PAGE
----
The PhD degree is awarded upon successful completion of a thesis based on original research carried out over a period of between three and four years under the guidance of your supervisor. Most of the first year is usually spent deepening your knowledge by attending courses and seminars and by reading books and papers.
Applicants will be allocated two supervisors. You can consult our research webpages for more information about the scientific activities we are engaged in, and about the areas of mathematics in which you might be supervised. Below you can find specific information about PhD degrees in the five research areas of the Department:
You are encouraged to apply early. For more details on how to do so, see how to apply for a PhD.
For students whose first language is not English or whose first degree was awarded by a University not delivering the courses in English, postgraduate students must demonstrate proficiency in English Language. The University's minimal language requirements for postgraduate studies may be found here.
Students studying elsewhere for higher degrees are most welcome to spend a term or two in Durham. You can find more information about this on the Graduate School's webpage. In addition to the fees charged by the University, there may be additional bench fees. If you are interested in visiting Durham please contact us at firstname.lastname@example.org to discuss this.
Contact: Dr Djoko Wirosoetisno
Contact: Dr Mathew Bullimore
We strongly encourage all applications by 11 December 2022.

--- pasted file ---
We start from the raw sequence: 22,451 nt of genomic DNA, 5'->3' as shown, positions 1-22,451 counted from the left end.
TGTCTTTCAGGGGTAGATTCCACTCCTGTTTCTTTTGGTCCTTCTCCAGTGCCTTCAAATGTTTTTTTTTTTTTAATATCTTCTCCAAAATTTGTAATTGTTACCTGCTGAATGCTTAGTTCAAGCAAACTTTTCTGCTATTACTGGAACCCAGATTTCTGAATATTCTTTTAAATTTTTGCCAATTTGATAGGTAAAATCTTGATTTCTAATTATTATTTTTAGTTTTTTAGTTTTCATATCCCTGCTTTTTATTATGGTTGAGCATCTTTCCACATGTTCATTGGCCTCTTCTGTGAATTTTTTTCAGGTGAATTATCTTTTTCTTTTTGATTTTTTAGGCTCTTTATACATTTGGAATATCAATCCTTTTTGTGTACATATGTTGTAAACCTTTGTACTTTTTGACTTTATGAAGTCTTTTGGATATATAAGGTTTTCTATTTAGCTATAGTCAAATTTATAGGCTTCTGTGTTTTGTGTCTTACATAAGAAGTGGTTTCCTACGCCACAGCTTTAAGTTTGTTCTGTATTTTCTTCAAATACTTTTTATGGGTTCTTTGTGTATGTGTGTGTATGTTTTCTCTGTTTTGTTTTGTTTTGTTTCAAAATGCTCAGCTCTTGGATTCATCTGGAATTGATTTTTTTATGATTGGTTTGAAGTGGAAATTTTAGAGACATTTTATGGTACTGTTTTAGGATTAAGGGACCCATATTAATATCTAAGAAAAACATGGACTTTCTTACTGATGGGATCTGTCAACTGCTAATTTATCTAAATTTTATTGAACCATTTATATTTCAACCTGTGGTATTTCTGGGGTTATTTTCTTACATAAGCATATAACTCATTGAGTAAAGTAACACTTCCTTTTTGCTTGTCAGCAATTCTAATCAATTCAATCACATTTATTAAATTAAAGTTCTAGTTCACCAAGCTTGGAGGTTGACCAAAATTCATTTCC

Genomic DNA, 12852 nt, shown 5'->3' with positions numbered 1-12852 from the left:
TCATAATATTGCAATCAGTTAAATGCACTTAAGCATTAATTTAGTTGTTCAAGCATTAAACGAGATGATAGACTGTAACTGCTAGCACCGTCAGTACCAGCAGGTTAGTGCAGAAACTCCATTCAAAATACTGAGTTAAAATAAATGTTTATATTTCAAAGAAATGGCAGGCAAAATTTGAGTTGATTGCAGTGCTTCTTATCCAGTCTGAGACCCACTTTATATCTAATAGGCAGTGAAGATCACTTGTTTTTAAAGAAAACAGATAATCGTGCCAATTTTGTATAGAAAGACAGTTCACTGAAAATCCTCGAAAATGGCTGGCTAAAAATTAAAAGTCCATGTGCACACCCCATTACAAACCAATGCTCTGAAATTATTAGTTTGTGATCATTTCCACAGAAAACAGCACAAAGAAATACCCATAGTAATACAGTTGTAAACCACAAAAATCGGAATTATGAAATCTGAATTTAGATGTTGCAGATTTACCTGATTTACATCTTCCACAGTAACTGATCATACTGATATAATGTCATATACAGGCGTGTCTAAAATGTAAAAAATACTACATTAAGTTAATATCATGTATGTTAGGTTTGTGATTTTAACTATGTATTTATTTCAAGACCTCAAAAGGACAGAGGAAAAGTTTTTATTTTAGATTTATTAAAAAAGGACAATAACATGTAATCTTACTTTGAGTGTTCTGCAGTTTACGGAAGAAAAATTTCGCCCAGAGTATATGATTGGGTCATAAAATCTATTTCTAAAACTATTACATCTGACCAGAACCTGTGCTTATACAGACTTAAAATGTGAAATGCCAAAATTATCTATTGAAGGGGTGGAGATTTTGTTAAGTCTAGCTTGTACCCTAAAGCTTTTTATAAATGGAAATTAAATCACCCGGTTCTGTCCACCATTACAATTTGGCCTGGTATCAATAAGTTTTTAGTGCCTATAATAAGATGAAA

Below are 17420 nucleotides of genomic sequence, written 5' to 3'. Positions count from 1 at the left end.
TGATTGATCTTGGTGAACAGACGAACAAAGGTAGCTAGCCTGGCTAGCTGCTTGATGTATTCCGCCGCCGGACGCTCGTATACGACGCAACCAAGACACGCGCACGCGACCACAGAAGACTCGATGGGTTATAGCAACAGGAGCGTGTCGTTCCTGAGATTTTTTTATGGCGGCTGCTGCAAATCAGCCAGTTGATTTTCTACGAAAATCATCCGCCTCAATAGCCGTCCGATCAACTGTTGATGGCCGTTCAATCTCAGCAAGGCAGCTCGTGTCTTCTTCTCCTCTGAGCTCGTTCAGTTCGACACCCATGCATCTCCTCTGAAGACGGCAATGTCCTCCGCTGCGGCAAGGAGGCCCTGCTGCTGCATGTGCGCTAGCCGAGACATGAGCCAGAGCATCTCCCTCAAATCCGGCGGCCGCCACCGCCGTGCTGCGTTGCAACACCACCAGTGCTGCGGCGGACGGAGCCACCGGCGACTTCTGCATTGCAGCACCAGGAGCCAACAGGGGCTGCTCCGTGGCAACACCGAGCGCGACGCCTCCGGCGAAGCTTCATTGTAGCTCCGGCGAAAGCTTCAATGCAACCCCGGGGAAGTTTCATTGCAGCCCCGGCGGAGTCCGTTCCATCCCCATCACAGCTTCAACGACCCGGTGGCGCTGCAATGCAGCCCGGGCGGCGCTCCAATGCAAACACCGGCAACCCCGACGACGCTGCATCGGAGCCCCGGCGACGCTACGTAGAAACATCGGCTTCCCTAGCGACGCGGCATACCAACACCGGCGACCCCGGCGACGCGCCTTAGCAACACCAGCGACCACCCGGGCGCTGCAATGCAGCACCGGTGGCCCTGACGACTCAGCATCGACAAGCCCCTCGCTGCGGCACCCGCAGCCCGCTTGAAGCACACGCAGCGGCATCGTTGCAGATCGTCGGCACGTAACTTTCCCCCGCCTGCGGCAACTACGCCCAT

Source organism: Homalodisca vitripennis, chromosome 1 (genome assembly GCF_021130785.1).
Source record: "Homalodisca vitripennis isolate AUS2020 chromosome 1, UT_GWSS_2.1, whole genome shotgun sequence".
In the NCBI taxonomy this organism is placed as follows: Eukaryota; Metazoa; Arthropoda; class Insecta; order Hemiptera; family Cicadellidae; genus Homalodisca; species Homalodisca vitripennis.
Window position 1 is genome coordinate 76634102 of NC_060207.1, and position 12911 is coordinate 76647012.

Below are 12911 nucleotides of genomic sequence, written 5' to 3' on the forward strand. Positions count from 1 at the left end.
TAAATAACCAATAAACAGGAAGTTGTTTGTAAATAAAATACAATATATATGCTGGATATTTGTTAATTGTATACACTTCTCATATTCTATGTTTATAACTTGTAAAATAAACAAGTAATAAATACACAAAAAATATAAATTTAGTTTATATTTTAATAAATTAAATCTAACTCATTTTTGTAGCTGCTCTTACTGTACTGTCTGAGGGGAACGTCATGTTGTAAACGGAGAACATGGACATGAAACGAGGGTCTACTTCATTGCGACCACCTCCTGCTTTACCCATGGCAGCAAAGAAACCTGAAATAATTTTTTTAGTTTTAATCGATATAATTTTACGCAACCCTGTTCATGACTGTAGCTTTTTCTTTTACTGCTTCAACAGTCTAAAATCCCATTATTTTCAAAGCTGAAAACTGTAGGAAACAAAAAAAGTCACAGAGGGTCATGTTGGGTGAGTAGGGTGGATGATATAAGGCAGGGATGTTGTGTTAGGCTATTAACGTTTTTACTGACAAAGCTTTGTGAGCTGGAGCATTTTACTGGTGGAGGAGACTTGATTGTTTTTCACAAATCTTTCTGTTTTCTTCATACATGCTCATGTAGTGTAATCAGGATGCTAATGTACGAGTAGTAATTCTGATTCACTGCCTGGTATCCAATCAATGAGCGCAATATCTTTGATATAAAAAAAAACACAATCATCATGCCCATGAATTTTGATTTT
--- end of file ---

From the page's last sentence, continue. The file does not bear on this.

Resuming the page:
If you are not self-funded please indicate this to us, e.g. by choosing the Durham Doctoral Scholarship, when applying. Although there is no formal deadline, applications submitted by 11 December will be considered for all the available funding options.
Since some funding options require a supervisor, during the selection process we may suggest a supervisor in your field of interest with whom you can prepare a joint application for funding.
The application form requests a research proposal. We are not expecting a detailed proposal, but it is useful to give us an idea here of what interests you, and why you want to do a PhD in particle theory. The application will also ask you to suggest the name of a supervisor. Again this is helpful to get an idea of what you are interested in.
PhD students in Mathematical and Theoretical Particle Physics belong to the Centre for Particle Theory and will normally follow CPT lecture courses in their first year. Students who do not already have assigned supervisors will be assigned their supervision team after the lecture courses have started by mutual agreement between staff and students.
Contact: Prof Dirk Schuetz
Contact: Dr Tahani Coolen-Maturi
Contact: Dr Tyler Helmuth